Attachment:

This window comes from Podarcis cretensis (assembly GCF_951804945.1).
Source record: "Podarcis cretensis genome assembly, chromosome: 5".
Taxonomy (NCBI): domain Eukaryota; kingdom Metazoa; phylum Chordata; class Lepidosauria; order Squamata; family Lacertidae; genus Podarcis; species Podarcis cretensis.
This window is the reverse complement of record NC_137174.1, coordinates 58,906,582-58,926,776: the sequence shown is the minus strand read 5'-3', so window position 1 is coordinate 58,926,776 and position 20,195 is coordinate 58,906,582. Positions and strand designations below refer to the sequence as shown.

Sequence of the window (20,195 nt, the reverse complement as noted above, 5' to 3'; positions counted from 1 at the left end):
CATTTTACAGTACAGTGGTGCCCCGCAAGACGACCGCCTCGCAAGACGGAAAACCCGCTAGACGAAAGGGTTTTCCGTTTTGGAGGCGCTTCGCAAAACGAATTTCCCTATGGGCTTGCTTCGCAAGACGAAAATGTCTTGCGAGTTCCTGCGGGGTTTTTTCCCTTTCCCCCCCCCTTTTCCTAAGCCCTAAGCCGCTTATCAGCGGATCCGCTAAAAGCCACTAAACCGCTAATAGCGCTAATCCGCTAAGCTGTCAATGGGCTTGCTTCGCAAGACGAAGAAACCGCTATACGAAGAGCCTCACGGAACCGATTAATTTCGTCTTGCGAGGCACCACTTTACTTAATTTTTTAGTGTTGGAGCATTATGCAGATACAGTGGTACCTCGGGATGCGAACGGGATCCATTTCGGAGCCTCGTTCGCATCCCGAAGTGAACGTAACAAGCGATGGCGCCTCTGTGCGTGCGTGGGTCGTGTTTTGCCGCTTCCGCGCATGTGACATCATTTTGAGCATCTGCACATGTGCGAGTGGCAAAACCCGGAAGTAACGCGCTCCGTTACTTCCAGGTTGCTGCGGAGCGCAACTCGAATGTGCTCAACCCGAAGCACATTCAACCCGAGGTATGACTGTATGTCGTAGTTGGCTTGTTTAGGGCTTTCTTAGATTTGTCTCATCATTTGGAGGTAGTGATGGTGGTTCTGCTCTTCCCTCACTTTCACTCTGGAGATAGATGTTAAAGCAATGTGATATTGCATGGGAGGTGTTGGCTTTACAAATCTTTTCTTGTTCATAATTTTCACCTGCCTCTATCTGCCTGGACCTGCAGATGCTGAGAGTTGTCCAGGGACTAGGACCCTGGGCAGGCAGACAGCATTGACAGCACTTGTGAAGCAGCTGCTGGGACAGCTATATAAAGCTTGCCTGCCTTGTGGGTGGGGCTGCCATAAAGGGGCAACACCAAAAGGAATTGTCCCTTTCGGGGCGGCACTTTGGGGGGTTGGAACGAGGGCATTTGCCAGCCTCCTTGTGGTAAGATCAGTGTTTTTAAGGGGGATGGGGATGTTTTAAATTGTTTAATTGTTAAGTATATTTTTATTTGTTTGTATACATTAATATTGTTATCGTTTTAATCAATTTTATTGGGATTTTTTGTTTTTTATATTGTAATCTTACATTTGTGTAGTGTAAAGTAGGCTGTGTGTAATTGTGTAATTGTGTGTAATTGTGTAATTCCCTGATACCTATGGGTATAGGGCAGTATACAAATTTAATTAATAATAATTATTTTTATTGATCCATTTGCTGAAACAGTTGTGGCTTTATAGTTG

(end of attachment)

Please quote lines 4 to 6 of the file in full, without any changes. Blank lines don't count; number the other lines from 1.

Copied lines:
This window is the reverse complement of record NC_137174.1, coordinates 58,906,582-58,926,776: the sequence shown is the minus strand read 5'-3', so window position 1 is coordinate 58,926,776 and position 20,195 is coordinate 58,906,582. Positions and strand designations below refer to the sequence as shown.

Sequence of the window (20,195 nt, the reverse complement as noted above, 5' to 3'; positions counted from 1 at the left end):
CATTTTACAGTACAGTGGTGCCCCGCAAGACGACCGCCTCGCAAGACGGAAAACCCGCTAGACGAAAGGGTTTTCCGTTTTGGAGGCGCTTCGCAAAACGAATTTCCCTATGGGCTTGCTTCGCAAGACGAAAATGTCTTGCGAGTTCCTGCGGGGTTTTTTCCCTTTCCCCCCCCCTTTTCCTAAGCCCTAAGCCGCTTATCAGCGGATCCGCTAAAAGCCACTAAACCGCTAATAGCGCTAATCCGCTAAGCTGTCAATGGGCTTGCTTCGCAAGACGAAGAAACCGCTATACGAAGAGCCTCACGGAACCGATTAATTTCGTCTTGCGAGGCACCACTTTACTTAATTTTTTAGTGTTGGAGCATTATGCAGATACAGTGGTACCTCGGGATGCGAACGGGATCCATTTCGGAGCCTCGTTCGCATCCCGAAGTGAACGTAACAAGCGATGGCGCCTCTGTGCGTGCGTGGGTCGTGTTTTGCCGCTTCCGCGCATGTGACATCATTTTGAGCATCTGCACATGTGCGAGTGGCAAAACCCGGAAGTAACGCGCTCCGTTACTTCCAGGTTGCTGCGGAGCGCAACTCGAATGTGCTCAACCCGAAGCACATTCAACCCGAGGTATGACTGTATGTCGTAGTTGGCTTGTTTAGGGCTTTCTTAGATTTGTCTCATCATTTGGAGGTAGTGATGGTGGTTCTGCTCTTCCCTCACTTTCACTCTGGAGATAGATGTTAAAGCAATGTGATATTGCATGGGAGGTGTTGGCTTTACAAATCTTTTCTTGTTCATAATTTTCACCTGCCTCTATCTGCCTGGACCTGCAGATGCTGAGAGTTGTCCAGGGACTAGGACCCTGGGCAGGCAGACAGCATTGACAGCACTTGTGAAGCAGCTGCTGGGACAGCTATATAAAGCTTGCCTGCCTTGTGGGTGGGGCTGCCATAAAGGGGCAACACCAAAAGGAATTGTCCCTTTCGGGGCGGCACTTTGGGGGGTTGGAACGAGGGCATTTGCCAGCCTCCTTGTGGTAAGATCAGTGTTTTTAAGGGGGATGGGGATGTTTTAAATTGTTTAATTGTTAAGTATATTTTTATTTGTTTGTATACATTAATATTGTTATCGTTTTAATCAATTTTATTGGGATTTTTTGTTTTTTATATTGTAATCTTACATTTGTGTAGTGTAAAGTAGGCTGTGTGTAATTGTGTAATTGTGTGTAATTGTGTAATTCCCTGATACCTATGGGTATAGGGCAGTATACAAATTTAATTAATAATAATTATTTTTATTGATCCATTTGCTGAAACAGTTGTGGCTTTATAGTTG